# Covariance between previous and next occurrence.

Consider a Poisson process where the time between occurrences is random from a distribution with density function $f(t)$. Assume that we are at a random point in time $T$, so likely between two occurrences, say $O_1$ and $O_2$. Then my question is

What is the covariance between the length of $[O_1,T]$ and the length of $[T,O_2]$?

Thanks for any help.

• Poissons on dishjoint intervals are independent, so covariance is...
– A.S.
Dec 14, 2015 at 16:04
• If they are independent the covariance is $0$, right? However, are they independent no matter what the density function is?
– Eff
Dec 14, 2015 at 16:13
• What density function?
– A.S.
Dec 14, 2015 at 16:18
• No, it works only for memoryless $f(t)$ - without memorylessness, information will "seep" through".
– A.S.
Dec 14, 2015 at 16:39
• @A.S. Yeah, I thought so too. Do you know how one can approach the problem with the given density?
– Eff
Dec 14, 2015 at 16:41

Let $\tau$ be distribution of inter-arrival times and let $Z=O_2-O_1=O_2-T+(T-O_1)=Y+X$ where $X,Y|Z\sim Unif(0,Z)$. The probability of $T$ landing in an inter-arrival period of length $t$ is proportional to $tf_{\tau}(t)$, hence $$f_Z(t)=\frac {tf_{\tau}(t)}{\mu_\tau}$$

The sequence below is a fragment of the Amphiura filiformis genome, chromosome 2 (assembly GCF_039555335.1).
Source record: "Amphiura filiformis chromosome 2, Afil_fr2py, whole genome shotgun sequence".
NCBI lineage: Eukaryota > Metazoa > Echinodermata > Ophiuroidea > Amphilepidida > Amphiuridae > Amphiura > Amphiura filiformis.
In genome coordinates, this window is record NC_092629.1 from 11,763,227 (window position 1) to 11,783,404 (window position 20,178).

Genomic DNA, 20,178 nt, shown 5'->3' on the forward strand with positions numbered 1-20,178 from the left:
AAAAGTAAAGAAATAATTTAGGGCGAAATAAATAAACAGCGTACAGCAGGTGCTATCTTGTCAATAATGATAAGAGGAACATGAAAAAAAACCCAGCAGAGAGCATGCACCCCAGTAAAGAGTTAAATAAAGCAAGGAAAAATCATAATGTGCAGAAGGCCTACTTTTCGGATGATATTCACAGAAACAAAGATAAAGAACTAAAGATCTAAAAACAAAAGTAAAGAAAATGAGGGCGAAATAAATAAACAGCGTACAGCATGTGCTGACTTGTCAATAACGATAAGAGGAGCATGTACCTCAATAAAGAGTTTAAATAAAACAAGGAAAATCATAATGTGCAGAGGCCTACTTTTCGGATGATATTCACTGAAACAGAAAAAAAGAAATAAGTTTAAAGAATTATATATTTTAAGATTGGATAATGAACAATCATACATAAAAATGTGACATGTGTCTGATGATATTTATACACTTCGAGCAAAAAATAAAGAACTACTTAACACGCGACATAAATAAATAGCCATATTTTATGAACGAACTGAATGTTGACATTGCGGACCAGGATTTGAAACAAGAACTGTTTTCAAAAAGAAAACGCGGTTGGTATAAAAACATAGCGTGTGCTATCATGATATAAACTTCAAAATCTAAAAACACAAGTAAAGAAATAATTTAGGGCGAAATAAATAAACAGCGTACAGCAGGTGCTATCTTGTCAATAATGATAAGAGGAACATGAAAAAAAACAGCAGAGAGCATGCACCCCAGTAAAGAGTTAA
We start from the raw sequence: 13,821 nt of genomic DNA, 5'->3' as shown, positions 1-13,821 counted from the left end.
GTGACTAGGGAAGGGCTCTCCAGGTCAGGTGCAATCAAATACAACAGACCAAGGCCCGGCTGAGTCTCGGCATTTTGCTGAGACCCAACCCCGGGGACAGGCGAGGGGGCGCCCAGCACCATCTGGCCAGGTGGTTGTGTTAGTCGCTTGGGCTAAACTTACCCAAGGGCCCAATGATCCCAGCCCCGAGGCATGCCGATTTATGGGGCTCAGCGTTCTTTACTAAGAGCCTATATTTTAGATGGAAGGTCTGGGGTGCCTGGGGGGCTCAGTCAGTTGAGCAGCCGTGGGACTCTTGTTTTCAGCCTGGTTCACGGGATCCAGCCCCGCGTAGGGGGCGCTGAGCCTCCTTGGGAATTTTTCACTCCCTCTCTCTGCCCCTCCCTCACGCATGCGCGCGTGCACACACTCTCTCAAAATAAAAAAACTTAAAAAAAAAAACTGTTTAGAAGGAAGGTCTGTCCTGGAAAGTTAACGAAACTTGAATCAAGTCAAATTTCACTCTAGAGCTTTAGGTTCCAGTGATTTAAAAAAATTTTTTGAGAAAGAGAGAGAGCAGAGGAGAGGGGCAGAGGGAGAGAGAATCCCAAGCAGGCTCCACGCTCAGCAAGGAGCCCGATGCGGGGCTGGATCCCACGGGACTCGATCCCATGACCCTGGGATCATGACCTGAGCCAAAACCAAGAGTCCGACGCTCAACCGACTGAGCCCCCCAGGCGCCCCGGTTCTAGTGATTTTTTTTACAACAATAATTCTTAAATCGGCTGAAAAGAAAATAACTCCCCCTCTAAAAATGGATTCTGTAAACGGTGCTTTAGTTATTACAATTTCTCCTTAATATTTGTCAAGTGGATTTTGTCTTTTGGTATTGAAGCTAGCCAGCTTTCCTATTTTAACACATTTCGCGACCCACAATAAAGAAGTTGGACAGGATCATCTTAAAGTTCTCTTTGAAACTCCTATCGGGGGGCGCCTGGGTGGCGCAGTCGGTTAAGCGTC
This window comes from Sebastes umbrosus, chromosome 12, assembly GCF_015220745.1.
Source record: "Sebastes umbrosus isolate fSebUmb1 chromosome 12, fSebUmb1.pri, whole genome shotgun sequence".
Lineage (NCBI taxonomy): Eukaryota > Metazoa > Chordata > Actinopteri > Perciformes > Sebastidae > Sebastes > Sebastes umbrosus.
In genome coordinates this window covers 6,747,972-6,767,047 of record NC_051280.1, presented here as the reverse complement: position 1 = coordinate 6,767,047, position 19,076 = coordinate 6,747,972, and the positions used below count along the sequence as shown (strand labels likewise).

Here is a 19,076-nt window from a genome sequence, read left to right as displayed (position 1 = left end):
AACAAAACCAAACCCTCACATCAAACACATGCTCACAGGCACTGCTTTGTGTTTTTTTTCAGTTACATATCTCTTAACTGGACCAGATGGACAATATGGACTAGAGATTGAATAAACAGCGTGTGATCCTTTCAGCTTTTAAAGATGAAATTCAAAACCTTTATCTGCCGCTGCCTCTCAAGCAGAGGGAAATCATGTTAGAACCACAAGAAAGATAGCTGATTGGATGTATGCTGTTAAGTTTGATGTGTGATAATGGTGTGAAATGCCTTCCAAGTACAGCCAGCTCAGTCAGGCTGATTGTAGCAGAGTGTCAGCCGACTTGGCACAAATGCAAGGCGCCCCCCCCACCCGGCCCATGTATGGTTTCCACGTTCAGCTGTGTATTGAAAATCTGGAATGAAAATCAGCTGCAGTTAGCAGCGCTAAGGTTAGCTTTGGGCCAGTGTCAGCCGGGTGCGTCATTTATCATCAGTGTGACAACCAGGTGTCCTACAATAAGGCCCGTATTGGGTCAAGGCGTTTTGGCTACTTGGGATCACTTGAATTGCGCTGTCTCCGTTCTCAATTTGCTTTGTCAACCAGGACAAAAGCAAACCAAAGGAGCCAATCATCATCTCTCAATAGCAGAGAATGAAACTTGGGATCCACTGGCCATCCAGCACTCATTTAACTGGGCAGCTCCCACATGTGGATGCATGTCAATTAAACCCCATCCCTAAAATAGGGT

Then conditioning on $Z$ yields $$E(XY)-E(X)E(Y)=E(X(Z-X))-\frac 1 4 E(Z)^2=\frac 1 6E(Z^2)-\frac 1 4E(Z)^2=\frac 1 {\mu_\tau}(\frac {E(\tau^3) }6-\frac {E(\tau^2)^2}{4\mu_\tau})$$

at the same time $$var(X)=var(Y)=E(\frac 1 {12}Z^2)+var(\frac 1 2 Z)=\frac {E(\tau^3)}{12\mu_\tau}+\frac {E(\tau^3)} {4\mu_\tau}-\frac {E(\tau^2)^2}{4\mu^2_{\tau}}=\frac 1 {\mu_\tau}(\frac {E(\tau^3)}{3}-\frac{E(\tau^2)^2}{4\mu_{\tau}})$$ Hence correlation coefficient is

$$\rho=\frac{2E(\tau^3)E(\tau)-3E(\tau^2)^2}{4E(\tau^3)E(\tau)-3E(\tau^2)^2}=\frac {2\kappa\sigma^3\mu-\mu^4-3\sigma^4}{4\kappa\sigma^3\mu+6\sigma^2\mu^2+\mu^4-3\sigma^4}=\frac{2\kappa c_v-c_v^4-3}{4\kappa c_v+6c_v^2+c_v^4-3}<\frac 1 2$$ To check correctness, plug in $\sigma=0$ to get $\rho=-1$ as expected. For $\tau$ exponential, $\kappa=2$, $c_v=1$ and $\rho=0$ as expected. We also see that by making $\kappa$ large we can approach $\rho = \frac 1 2$, but for $\kappa=0$, $\rho<0$ - as expected.

Since $\rho\ge -1$, we also get probabilistic proof that $$E(\tau^2)^2\le E(\tau^3)E(\tau)$$ for non-negative $\tau$.

• +1 Thanks a lot for the answer. I have one question, and it might be simple, but how do you get $$E[X(Z-X)] = \frac16 E(Z^2)?$$
– Eff
Dec 15, 2015 at 12:54
• It is from the assumption that X is evenly distributed in [0, Z], given Z. Dec 15, 2015 at 14:20
• @Jay.H Hmm.. Okay. It is just weird, because the result just does not seem to align with my simulations. It is correct to say that $$E(Z) = \int_0^\infty f(t)\,\mathrm{d}t$$ and $$E(Z^2) = \int_0^\infty t^2 f(t)\,\mathrm{d}t$$ right? Can we say that even though we are more likely to hit a long interval?
– Eff
Dec 15, 2015 at 14:42
• You should use $f_Z$ instead of $f$ in the calculation. Dec 15, 2015 at 15:14
• @Jay.H Thank you both, now I understand everything!
– Eff
Dec 15, 2015 at 16:43